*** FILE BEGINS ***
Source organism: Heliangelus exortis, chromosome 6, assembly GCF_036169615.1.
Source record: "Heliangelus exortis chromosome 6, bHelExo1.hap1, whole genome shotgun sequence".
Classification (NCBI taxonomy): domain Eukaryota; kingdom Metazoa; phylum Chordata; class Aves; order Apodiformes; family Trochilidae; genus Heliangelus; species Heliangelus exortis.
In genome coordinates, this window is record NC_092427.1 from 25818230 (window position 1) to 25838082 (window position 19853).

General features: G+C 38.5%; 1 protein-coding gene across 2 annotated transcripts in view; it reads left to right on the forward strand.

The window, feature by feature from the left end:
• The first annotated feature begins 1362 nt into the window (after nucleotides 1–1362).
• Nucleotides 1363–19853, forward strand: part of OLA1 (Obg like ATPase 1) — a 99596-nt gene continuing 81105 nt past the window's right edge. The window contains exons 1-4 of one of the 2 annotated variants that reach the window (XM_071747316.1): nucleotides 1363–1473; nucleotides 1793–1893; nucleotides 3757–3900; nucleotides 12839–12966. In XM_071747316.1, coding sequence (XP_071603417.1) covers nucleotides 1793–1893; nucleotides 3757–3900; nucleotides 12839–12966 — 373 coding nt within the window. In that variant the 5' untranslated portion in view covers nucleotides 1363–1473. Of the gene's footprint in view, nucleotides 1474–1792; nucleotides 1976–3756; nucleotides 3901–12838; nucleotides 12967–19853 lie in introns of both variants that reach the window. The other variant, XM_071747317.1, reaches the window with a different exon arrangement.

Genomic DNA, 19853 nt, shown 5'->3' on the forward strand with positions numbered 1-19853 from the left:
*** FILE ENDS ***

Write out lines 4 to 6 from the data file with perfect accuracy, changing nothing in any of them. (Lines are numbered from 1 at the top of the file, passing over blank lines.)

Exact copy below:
In genome coordinates, this window is record NC_092427.1 from 25818230 (window position 1) to 25838082 (window position 19853).

General features: G+C 38.5%; 1 protein-coding gene across 2 annotated transcripts in view; it reads left to right on the forward strand.

The window, feature by feature from the left end: